Chilly mornings and snowy days may be a few months off now, but if you wait until the last minute to prepare for winter, you’re only setting yourself up for an unpleasant (and potentially unsafe) experience. Chances are, if you’re already in the midst of cold weather, you’re already prepared since you know how quickly things can change. But if the peaceful days of fall have lulled you into complacency, there’s still time to get ready.
Hence, here are some handy tips that will go a long way for you.
Is your car up to the task of driving in winter weather?
The first snow of the season can be a tough test for your car. Snow, ice and cold temperatures make driving more difficult than usual.
It’s not just about putting on tires with good traction and keeping a full tank of gas in the tank. Here’s a checklist of things to consider before heading out this season.
- Is your car up to the task of driving in winter weather? If it hasn’t been driven much in the past year, get it checked out by a mechanic.
- Do you know how to drive in bad weather? If not, take a driver training course or read up on how to handle different types of winter driving conditions.
- Have you checked your tires? You don’t want them too worn or too new — and make sure they match the ones on the other side of your vehicle.
- Are you prepared for emergencies? Make sure that you have a way to call for help and enough supplies (food, water, and blankets) if you have, to stay overnight in your vehicle.
What about your boots, coats, and hats?
- Boots: The best way to know if your boots are ready for winter is to go outside and walk in them. If they’re uncomfortable or make your feet hurt, they probably need some breaking in. But if you’re going to be walking around a lot during the winter months and your feet aren’t used to it yet, it might be best to invest in some new ones that fit better and feel more comfortable.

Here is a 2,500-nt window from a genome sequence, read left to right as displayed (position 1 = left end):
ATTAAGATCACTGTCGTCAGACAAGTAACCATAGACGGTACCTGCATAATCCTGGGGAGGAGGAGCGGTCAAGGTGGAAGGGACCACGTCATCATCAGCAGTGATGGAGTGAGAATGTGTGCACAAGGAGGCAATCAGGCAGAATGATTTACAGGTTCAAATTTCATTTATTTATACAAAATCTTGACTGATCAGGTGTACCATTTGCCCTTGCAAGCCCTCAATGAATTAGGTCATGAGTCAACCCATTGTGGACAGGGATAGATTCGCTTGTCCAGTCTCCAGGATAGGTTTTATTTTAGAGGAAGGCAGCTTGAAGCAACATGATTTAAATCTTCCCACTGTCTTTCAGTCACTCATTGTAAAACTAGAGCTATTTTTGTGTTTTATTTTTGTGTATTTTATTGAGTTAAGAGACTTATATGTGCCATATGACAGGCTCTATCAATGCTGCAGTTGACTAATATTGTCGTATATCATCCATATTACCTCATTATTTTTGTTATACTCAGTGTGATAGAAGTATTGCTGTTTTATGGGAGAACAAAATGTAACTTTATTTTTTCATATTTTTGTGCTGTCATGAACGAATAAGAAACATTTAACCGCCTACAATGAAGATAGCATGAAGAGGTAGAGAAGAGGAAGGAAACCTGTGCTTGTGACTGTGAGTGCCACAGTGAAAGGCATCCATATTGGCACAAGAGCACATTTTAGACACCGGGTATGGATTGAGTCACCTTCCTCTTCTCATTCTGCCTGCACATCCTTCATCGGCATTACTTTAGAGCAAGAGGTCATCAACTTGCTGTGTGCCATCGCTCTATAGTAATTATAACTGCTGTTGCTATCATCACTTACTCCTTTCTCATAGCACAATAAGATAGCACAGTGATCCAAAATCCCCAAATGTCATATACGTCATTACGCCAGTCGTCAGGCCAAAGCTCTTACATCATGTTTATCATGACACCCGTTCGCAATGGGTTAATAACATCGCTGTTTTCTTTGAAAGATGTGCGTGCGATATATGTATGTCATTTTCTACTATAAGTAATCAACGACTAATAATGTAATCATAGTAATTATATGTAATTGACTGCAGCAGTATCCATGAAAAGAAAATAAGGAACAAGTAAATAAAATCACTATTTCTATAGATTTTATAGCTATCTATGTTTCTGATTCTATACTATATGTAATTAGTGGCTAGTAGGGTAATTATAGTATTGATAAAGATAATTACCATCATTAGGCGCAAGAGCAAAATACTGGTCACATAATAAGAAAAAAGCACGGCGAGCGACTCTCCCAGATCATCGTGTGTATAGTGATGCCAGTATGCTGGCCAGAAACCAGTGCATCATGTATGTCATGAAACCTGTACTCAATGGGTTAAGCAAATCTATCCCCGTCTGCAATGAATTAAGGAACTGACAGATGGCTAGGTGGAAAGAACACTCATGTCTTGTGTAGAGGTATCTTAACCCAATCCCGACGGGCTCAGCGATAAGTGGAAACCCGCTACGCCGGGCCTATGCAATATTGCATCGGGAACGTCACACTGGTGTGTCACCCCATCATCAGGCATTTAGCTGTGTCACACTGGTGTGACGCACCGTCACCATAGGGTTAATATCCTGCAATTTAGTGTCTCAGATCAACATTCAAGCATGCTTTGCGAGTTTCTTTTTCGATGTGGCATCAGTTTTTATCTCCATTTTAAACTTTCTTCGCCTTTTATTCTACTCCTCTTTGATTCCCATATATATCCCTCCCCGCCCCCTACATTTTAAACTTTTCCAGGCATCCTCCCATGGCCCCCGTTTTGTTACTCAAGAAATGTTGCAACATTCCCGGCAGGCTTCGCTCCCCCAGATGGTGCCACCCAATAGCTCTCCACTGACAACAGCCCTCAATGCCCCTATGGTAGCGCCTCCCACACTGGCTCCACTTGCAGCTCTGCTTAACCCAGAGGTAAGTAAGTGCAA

- Coats: You can tell if your coat is prepared for the season by looking at its weight (or thickness). If it’s still quite lightweight and thin, it won’t offer much protection from cold weather and wind.
- Hats: Hats should be tested out before winter arrives by wearing them around town or even just around your house for a few hours at a time over the next few weeks. They should fit snugly but not tightly so that they don’t blow off when there’s a gust of wind or when you run into someone while walking down the street!
Is your apartment fully winterized?
If you haven’t already done so, now is the time to winterize your apartment. While we can give you so many tips to winterize your apartment, you can perhaps start by making sure all windows and doors are sealed properly so that drafts don’t come through and rob you of heat during cold nights. You also want to make sure that any cracks or openings in walls are properly caulked or patched up with putty.
Once that’s done, make sure you have enough blankets and warm clothing on hand so that you can bundle up when necessary — especially if there’s snow on the ground outside!
Do you have any prescription medications that need filling before you’re snowed in?
Make sure your prescriptions are up-to-date so that none of those pesky side effects take hold when you really need them most. And don’t forget about over-the-counter medications such as aspirin and ibuprofen!
Make sure all of your routine appointments are made before the worst of it arrives
Make sure all of your routine appointments are made before the worst of it arrives. If you haven’t already scheduled an annual physical, dental checkup, or an eye exam, now is a good time to do so – especially if there are any issues that need attention or treatment. You also may want to consider having your car serviced before winter hits so that it’s ready when you need it most.
Do you have flashlights and batteries in handy places?
Flashlights should be a part of every household’s emergency supplies. That includes both battery-powered flashlights and flashlights that use hand-crank power. You can also purchase solar-powered lights that don’t require any batteries at all.
But it’s not just about having a flashlight in your hand when the lights go out — it’s also about having extra batteries and bulbs on hand, so you can replace them when they no longer work. If you have to replace the batteries, try to keep several sets of spare AA or AAA batteries on hand so you can swap them out as you need to.
How about fireplaces and chimneys?
If you have a fireplace or wood stove, the flue should be inspected and cleaned annually — especially if you haven’t used it during the summer months. Chimneys should also be checked for creosote buildup every year. Creosote can catch fire and ignite your roof or attic, so it’s important to check for this buildup regularly.
When the cold weather hits, staying protected from the elements is top priority. If you’re like most, simply grabbing a scarf and hat works most of the time. Still, there’s no harm in preparing for extreme cold if it allows you to get even more enjoyment for your next outdoor adventure.